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chocophile

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  1. Jean-Pierre Wybauw's book has a couple of ganache recipes that use purees and the general technique seems to be: boil the puree and sugar together bring the cream to a boil blend the puree and the cream together pour over chopped chocolate to melt (if using) add invert sugar add butter incorporate thoroughly mixing in as little air as possible proceed as you normally would HTH, :Clay
  2. Taylor: If you don't already have a copy, I can recommend "The Chocolate Bible" by Christian Teubner. In addition to covering the basics of working with chocolate it gives a number of recipes with step-by-step instructions with pictures. You can probably find what you're looking for in here. This is not a replacement for a book like Jean-Pierre Wybauw's excellent "Fine Chocolates Great Experiences," but you'll probably find it easier to get comfortable with the basics as outlined in The Chocolate Bible before tackling Wybauw. An alternative to The Chocolate Bible might be The Ultimate Encyclop
  3. Wendy, I sort of knew all this, but I am a belt and suspenders kind of guy until I have the experience to eyeball it: knowing temps and times is part of my process, it forces me to pay attention in a different way to what I am doing. I'll let everyone know how it all works out. :Clay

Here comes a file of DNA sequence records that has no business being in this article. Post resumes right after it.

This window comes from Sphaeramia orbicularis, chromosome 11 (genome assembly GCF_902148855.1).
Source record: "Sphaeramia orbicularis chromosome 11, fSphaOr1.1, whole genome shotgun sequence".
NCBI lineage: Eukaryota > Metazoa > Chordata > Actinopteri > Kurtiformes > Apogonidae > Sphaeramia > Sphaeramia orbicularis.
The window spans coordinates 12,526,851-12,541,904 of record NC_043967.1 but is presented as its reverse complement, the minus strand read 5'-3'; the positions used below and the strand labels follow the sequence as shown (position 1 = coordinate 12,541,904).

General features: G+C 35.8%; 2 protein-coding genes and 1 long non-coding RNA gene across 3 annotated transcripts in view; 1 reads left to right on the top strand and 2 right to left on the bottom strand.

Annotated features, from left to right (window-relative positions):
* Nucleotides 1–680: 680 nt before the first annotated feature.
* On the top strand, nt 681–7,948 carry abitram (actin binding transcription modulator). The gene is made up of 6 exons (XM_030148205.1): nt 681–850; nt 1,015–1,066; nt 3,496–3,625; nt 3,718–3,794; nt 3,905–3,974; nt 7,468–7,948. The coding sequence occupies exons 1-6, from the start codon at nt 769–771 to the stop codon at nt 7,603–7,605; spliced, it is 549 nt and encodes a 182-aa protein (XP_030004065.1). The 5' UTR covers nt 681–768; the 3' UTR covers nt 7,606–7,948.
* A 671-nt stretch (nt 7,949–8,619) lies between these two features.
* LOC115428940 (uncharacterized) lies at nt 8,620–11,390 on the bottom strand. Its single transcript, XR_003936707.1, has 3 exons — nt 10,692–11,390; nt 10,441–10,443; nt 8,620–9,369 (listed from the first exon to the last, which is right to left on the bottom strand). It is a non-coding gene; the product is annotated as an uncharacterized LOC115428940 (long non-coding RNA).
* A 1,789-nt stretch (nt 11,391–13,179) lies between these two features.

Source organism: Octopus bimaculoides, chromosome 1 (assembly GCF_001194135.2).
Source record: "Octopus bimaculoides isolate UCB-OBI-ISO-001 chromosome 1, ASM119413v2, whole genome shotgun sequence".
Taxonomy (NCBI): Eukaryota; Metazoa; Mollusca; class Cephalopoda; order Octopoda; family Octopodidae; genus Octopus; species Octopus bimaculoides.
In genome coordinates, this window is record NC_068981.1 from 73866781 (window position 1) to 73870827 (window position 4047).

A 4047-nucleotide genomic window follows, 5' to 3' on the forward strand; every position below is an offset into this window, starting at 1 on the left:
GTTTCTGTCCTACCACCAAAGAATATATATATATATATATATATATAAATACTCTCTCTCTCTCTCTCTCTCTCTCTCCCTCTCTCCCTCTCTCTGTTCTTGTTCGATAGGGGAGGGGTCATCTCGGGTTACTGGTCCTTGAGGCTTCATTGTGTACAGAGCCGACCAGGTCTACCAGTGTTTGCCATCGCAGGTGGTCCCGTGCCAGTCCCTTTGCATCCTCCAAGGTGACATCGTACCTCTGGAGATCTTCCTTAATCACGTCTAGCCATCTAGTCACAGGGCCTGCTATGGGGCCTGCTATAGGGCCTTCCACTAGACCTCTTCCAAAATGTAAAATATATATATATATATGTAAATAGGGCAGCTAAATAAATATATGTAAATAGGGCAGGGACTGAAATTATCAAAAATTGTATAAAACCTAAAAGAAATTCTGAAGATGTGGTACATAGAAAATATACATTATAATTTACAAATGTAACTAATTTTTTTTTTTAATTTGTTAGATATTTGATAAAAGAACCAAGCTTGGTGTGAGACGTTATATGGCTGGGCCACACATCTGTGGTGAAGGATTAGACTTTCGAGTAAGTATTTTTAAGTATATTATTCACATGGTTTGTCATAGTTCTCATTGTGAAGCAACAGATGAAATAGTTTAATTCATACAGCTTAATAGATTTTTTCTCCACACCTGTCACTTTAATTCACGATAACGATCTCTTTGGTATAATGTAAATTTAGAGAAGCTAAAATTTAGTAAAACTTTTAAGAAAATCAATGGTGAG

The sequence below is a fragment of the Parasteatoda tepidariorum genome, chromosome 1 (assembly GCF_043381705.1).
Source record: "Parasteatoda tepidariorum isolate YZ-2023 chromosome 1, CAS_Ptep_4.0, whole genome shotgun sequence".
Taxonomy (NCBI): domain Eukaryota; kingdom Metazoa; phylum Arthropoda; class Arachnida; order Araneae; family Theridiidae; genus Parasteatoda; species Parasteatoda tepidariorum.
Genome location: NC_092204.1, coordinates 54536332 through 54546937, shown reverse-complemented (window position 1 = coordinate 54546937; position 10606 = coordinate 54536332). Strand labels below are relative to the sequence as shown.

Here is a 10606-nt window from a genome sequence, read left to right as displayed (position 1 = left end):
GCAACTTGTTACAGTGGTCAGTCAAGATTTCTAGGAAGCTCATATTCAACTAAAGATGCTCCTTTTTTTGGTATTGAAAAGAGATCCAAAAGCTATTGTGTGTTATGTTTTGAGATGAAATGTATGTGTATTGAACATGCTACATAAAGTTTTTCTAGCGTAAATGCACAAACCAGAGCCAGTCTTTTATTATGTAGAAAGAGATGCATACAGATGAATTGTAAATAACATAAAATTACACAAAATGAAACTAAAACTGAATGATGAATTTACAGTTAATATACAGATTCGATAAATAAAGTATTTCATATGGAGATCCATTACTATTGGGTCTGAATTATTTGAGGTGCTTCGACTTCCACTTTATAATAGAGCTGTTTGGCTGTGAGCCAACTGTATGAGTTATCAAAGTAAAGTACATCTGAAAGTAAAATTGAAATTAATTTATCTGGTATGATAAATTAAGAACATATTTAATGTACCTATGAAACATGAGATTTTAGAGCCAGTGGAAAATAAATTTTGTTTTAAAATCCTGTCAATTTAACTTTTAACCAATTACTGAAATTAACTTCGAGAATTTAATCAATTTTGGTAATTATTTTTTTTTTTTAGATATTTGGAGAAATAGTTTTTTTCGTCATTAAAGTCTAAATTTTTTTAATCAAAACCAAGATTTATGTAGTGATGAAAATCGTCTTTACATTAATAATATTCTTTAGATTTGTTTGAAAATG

4. C- Bear: Thanks - that's what I thought, just not sure how wide the temperature variation was. It's a 5 quart pot, solid copper (the inner surface is not tinned), $102. :Clay
  5. I was at Bridge Kitchenware earlier this week replacing a saute pan that got dinged in shipment and I noticed some beautiful copper pans made specifically for sugar work. They are a lot cheaper than I thought (and much heavier), so I am going to treat myself to a large one when I move back in to my house after a nine-month renovation project. I plan to do a lot more experimenting with caramels of various sorts. Question: I have an old-style bulb candy thermometer and I wonder if that's the best kind to use or whether a surface-read thermometer might be better. I've always wanted an excuse to p